A garden note

Earth Day SOS: Light pollution, migratory birds.

— Michael Olsen

Earth Day, April 22, falls outside the usual cycle of “Garden Notes” this year. It appears we who garden are among the remaining protectors of our natural surroundings: wetlands, pollinators, bats, nesting birds, clear skies, clean air and water, homegrown food, fireflies. We are the ones who stand up for what we stand on, our little patches of home and garden, and all those with whom we share these refuges.

Therefore, think twice, please, about installing “landscape lighting,” or any other nonessential source of nighttime illumination. Downlight and shield what is already installed; better yet, turn them off when not actually needed.

Take a look at the nighttime view “GOES East: Sector View Northeast” at bit.ly/gn_noaa_nesdis. It is all lights, the entire flyway: “The Atlantic Flyway is a major North-South flyway for migratory birds in North America. The route starts in Greenland, follows the coast of North America to South America and the Caribbean. Migratory birds travel this route every year. This route does not have mountains to block the path, and has good sources of water, food, and cover over its entire length. The Atlantic Flyway is the most densely populated and intensively developed of the four flyways … According to Audubon, about 500 bird species use the Atlantic Flyway,” according to the Cape Wildlife Center.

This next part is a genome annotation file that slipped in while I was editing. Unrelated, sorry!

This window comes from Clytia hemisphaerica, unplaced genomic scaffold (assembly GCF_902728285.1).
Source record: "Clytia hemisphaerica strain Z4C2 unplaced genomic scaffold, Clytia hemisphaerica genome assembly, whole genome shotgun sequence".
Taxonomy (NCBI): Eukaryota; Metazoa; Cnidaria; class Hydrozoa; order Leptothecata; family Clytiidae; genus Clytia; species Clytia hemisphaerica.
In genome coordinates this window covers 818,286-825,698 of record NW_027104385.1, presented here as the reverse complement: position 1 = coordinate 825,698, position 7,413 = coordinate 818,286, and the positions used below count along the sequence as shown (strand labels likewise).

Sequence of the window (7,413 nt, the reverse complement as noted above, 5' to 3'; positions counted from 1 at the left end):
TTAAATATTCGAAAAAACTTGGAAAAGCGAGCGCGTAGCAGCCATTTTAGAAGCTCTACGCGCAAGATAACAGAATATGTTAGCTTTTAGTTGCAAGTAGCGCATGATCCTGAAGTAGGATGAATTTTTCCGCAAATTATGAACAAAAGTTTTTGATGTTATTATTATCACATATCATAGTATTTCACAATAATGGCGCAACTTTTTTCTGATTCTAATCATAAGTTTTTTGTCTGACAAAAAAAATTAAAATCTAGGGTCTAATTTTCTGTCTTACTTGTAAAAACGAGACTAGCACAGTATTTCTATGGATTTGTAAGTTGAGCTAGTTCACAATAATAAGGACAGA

Martha’s Vineyard sits just outside this vast strip of light and air pollution. The Island is a vital way station for innumerable small migrating birds flying inconceivable distances. While its impacts are still being studied and vary widely across species, scientists do know light pollution is affecting how plants grow and reproduce, and how birds migrate. It disrupts seasonal rhythms, abilities to sense and react to natural light, and fragile relationships with pollinators. It disrupts human circadian cycles.

The more strained those relationships become, the more our food supply may be put in jeopardy. The more strained those relationships become, the more at risk human and planetary health become.